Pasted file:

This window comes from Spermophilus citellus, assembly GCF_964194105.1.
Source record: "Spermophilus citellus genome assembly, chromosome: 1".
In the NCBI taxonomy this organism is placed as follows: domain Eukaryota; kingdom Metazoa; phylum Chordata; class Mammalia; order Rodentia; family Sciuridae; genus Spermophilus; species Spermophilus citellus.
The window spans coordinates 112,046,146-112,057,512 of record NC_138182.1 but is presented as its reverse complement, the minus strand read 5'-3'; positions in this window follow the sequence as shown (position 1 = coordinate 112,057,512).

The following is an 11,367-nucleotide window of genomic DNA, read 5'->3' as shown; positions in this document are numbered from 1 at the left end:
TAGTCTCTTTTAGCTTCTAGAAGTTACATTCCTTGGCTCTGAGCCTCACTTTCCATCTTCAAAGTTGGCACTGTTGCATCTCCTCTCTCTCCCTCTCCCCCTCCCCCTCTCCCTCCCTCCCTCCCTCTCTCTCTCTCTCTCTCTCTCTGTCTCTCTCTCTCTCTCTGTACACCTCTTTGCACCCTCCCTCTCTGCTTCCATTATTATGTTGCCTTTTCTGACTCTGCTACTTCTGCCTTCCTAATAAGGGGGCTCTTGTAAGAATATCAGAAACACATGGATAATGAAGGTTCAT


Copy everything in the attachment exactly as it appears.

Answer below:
This window comes from Spermophilus citellus, assembly GCF_964194105.1.
Source record: "Spermophilus citellus genome assembly, chromosome: 1".
In the NCBI taxonomy this organism is placed as follows: domain Eukaryota; kingdom Metazoa; phylum Chordata; class Mammalia; order Rodentia; family Sciuridae; genus Spermophilus; species Spermophilus citellus.
The window spans coordinates 112,046,146-112,057,512 of record NC_138182.1 but is presented as its reverse complement, the minus strand read 5'-3'; positions in this window follow the sequence as shown (position 1 = coordinate 112,057,512).

The following is an 11,367-nucleotide window of genomic DNA, read 5'->3' as shown; positions in this document are numbered from 1 at the left end:
TAGTCTCTTTTAGCTTCTAGAAGTTACATTCCTTGGCTCTGAGCCTCACTTTCCATCTTCAAAGTTGGCACTGTTGCATCTCCTCTCTCTCCCTCTCCCCCTCCCCCTCTCCCTCCCTCCCTCCCTCTCTCTCTCTCTCTCTCTCTCTGTCTCTCTCTCTCTCTCTGTACACCTCTTTGCACCCTCCCTCTCTGCTTCCATTATTATGTTGCCTTTTCTGACTCTGCTACTTCTGCCTTCCTAATAAGGGGGCTCTTGTAAGAATATCAGAAACACATGGATAATGAAGGTTCAT